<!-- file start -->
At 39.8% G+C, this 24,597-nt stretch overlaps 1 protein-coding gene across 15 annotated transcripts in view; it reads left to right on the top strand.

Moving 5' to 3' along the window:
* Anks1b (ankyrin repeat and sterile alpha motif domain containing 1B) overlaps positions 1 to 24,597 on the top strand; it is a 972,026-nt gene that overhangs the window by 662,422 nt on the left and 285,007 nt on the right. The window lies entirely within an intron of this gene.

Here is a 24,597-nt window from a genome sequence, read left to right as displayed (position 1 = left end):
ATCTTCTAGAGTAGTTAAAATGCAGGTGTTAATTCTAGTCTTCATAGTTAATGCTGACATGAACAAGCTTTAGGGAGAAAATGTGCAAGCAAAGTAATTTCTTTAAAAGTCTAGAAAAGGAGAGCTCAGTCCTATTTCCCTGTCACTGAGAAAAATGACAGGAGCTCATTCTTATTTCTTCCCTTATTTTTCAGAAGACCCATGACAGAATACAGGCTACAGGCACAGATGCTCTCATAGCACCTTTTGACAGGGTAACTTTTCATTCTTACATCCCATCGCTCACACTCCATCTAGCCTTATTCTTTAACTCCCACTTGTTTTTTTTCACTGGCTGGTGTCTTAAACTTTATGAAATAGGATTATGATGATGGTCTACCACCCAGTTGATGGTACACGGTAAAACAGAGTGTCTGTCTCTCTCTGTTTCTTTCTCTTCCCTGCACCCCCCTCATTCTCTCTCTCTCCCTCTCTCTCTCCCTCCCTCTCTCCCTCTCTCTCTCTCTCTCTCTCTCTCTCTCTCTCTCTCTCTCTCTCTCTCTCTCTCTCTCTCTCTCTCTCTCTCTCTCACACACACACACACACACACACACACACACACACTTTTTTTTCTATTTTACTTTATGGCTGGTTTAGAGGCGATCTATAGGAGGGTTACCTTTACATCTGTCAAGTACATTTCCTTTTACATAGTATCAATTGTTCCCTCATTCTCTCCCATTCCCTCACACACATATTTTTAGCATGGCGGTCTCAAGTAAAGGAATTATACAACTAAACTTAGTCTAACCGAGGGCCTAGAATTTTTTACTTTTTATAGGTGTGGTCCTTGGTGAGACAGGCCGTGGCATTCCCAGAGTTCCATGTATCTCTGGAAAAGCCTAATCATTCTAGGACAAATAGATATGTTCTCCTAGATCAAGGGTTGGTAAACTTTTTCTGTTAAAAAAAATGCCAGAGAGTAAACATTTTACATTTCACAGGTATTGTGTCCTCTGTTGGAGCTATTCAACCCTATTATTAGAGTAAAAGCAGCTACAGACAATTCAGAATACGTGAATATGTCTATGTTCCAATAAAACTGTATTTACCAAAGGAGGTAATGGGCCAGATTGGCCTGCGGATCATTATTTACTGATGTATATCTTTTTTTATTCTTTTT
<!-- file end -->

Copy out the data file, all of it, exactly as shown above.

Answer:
At 39.8% G+C, this 24,597-nt stretch overlaps 1 protein-coding gene across 15 annotated transcripts in view; it reads left to right on the top strand.

Moving 5' to 3' along the window:
* Anks1b (ankyrin repeat and sterile alpha motif domain containing 1B) overlaps positions 1 to 24,597 on the top strand; it is a 972,026-nt gene that overhangs the window by 662,422 nt on the left and 285,007 nt on the right. The window lies entirely within an intron of this gene.

Here is a 24,597-nt window from a genome sequence, read left to right as displayed (position 1 = left end):
ATCTTCTAGAGTAGTTAAAATGCAGGTGTTAATTCTAGTCTTCATAGTTAATGCTGACATGAACAAGCTTTAGGGAGAAAATGTGCAAGCAAAGTAATTTCTTTAAAAGTCTAGAAAAGGAGAGCTCAGTCCTATTTCCCTGTCACTGAGAAAAATGACAGGAGCTCATTCTTATTTCTTCCCTTATTTTTCAGAAGACCCATGACAGAATACAGGCTACAGGCACAGATGCTCTCATAGCACCTTTTGACAGGGTAACTTTTCATTCTTACATCCCATCGCTCACACTCCATCTAGCCTTATTCTTTAACTCCCACTTGTTTTTTTTCACTGGCTGGTGTCTTAAACTTTATGAAATAGGATTATGATGATGGTCTACCACCCAGTTGATGGTACACGGTAAAACAGAGTGTCTGTCTCTCTCTGTTTCTTTCTCTTCCCTGCACCCCCCTCATTCTCTCTCTCTCCCTCTCTCTCTCCCTCCCTCTCTCCCTCTCTCTCTCTCTCTCTCTCTCTCTCTCTCTCTCTCTCTCTCTCTCTCTCTCTCTCTCTCTCTCTCTCTCTCTCTCACACACACACACACACACACACACACACACACACTTTTTTTTCTATTTTACTTTATGGCTGGTTTAGAGGCGATCTATAGGAGGGTTACCTTTACATCTGTCAAGTACATTTCCTTTTACATAGTATCAATTGTTCCCTCATTCTCTCCCATTCCCTCACACACATATTTTTAGCATGGCGGTCTCAAGTAAAGGAATTATACAACTAAACTTAGTCTAACCGAGGGCCTAGAATTTTTTACTTTTTATAGGTGTGGTCCTTGGTGAGACAGGCCGTGGCATTCCCAGAGTTCCATGTATCTCTGGAAAAGCCTAATCATTCTAGGACAAATAGATATGTTCTCCTAGATCAAGGGTTGGTAAACTTTTTCTGTTAAAAAAAATGCCAGAGAGTAAACATTTTACATTTCACAGGTATTGTGTCCTCTGTTGGAGCTATTCAACCCTATTATTAGAGTAAAAGCAGCTACAGACAATTCAGAATACGTGAATATGTCTATGTTCCAATAAAACTGTATTTACCAAAGGAGGTAATGGGCCAGATTGGCCTGCGGATCATTATTTACTGATGTATATCTTTTTTTATTCTTTTT